'Fiction shows are here to stay'
He and his brother, Niret Alva have produced some of Indian telly's popular shows. Fame Gurukul, Sara Akaash, Living On The Edge to name some. Nandan Kini chats up Miditech CEO Nikhil Alva on reality TV, documentaries and his politician mom.
First of all, this documentary on the Mega Floods, how did it come about?
Well, National Geographic has had this show on mega disasters on for quite a while now. And we felt that the story of the Mumbai floods needed to be told, especially since it happened just a month before Hurricane Katrina.
Speaking of July 26, where were you on that day?
What's next in the pipeline?
There are several documentaries in the production stage right now. They are based on cyclones, earthquakes, HIV in India and leopards.
Miditech is also into fiction, right?
Yes, one of our shows, Parrivar is currently airing on Zee TV. We're also developing a primetime drama for Star One.
Do you think at some point, reality TV will take over fictional shows? No, I don't see that happening. Every format of television has its space. As long as there are stories to be told, soaps will have takers.
Every time a reality show goes on air, there are accusations that everything is staged and nothing is for real. What do you have to say about that?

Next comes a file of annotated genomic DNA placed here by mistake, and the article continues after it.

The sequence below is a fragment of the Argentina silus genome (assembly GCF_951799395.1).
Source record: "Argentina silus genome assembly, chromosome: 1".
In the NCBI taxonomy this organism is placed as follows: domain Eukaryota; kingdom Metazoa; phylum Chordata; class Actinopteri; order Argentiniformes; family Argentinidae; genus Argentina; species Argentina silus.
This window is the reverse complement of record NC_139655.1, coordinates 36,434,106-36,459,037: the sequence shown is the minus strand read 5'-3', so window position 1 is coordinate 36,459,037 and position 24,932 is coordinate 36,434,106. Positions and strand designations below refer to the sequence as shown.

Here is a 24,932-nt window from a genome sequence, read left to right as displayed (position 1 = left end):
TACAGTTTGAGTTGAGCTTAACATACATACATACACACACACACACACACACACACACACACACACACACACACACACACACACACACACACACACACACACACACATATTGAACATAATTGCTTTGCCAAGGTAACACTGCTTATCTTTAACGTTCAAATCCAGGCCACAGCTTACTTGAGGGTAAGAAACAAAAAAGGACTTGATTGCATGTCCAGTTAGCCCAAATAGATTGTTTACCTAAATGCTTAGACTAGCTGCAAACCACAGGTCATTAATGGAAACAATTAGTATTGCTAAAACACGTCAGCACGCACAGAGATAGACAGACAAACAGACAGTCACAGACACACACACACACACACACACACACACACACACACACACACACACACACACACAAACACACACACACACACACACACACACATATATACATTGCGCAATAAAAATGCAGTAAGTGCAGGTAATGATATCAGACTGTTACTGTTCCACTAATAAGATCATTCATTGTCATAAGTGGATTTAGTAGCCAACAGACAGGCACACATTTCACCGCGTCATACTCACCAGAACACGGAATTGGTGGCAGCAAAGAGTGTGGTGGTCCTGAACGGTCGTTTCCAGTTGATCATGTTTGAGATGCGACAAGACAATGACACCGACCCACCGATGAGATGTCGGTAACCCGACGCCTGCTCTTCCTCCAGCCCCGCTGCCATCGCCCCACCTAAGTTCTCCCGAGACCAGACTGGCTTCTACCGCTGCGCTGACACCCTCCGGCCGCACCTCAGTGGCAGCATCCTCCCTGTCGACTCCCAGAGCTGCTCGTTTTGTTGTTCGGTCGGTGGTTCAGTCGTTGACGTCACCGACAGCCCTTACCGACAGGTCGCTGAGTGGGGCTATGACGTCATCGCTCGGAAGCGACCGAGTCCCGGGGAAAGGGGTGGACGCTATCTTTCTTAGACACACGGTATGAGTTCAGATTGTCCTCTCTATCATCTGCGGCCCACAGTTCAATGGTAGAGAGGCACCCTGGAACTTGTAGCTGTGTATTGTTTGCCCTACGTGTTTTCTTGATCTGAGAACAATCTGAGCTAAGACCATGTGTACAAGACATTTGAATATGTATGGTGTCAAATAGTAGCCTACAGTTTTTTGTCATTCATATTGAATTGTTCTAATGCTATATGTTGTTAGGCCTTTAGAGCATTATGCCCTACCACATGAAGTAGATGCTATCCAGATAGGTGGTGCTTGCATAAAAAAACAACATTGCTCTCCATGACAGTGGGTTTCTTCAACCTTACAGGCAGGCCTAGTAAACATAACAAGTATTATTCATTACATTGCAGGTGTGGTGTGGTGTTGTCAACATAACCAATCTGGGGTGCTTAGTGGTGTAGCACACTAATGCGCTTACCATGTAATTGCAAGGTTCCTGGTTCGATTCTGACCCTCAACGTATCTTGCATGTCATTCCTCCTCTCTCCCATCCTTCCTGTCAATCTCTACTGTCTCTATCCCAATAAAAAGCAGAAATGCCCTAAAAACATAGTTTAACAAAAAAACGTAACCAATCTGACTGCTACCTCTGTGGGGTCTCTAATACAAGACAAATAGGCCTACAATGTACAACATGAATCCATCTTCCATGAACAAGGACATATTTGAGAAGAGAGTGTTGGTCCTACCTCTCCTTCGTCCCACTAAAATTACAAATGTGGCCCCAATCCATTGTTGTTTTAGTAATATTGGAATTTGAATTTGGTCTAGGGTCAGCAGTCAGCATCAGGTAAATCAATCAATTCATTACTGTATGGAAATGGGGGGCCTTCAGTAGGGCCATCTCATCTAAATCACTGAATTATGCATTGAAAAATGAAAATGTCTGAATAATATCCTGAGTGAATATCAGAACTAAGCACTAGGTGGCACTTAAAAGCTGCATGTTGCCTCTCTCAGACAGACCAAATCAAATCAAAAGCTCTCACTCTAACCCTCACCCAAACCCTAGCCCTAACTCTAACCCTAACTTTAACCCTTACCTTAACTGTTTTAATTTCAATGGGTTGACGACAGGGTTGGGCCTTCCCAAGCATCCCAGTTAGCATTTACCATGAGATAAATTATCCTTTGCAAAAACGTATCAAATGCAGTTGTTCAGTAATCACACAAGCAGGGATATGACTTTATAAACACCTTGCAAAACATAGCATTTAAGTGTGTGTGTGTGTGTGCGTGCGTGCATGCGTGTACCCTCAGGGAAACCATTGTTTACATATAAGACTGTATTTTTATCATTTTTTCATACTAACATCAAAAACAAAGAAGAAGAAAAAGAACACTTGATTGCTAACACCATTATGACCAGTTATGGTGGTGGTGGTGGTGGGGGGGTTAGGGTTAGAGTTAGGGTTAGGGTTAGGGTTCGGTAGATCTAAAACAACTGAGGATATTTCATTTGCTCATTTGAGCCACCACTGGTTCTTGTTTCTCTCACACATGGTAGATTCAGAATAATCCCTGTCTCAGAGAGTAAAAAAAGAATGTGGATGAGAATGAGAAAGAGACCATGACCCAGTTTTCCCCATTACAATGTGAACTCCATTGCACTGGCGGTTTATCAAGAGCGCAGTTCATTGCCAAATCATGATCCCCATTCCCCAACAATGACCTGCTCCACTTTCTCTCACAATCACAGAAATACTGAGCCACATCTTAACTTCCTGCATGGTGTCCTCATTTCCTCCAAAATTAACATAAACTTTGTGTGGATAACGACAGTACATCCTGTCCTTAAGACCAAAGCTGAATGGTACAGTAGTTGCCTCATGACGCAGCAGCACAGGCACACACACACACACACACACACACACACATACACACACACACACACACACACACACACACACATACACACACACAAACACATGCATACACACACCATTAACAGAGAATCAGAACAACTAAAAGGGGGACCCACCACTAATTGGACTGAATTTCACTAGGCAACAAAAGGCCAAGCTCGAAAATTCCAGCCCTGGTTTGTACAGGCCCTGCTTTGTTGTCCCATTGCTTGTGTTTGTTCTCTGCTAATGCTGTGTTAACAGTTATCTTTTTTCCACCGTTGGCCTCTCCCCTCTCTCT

It is as real as it gets, it isn't scripted. What we do create is the environment. If someone takes two diametrically opposite people and locks them in a room together, sparks will fly.
Basically, a good reality TV producer puts together the right sort of environment to let the drama unfold by itself.
What do you think will be the next big thing in the reality genre?
Well, makeover shows seem to be the hot thing in the West right now, while talent shows are big here.
We're working on a makeover show ourselves, so that might be the next big thing. Miditech hasn't been a part of the MTV Roadies series for a while now.
Why did that happen?
There were internal reasons. We did the first three seasons of Roadies, while MTV handled the recent season themselves. Internal compulsions meant that we had to move on to doing other things.
You and your brothers live in different cities.. how do you manage to coordinate and work together?
Yeah.. that's true, my elder brother and I live in Delhi while our younger brother is in Bangalore.
In any case, we've been working together for a really long time now, so our creative processes work in tandem regardless of whether we're in the same city or not.
Lastly, your mother, Margaret Alva, is a popular figure in the political setup. Does she ever advise you on your work?
No, not really. She's got her own life to lead, and her own work to look after. She does reflect on our work as a viewer and we do appreciate that; but creatively, we're quite independent of her.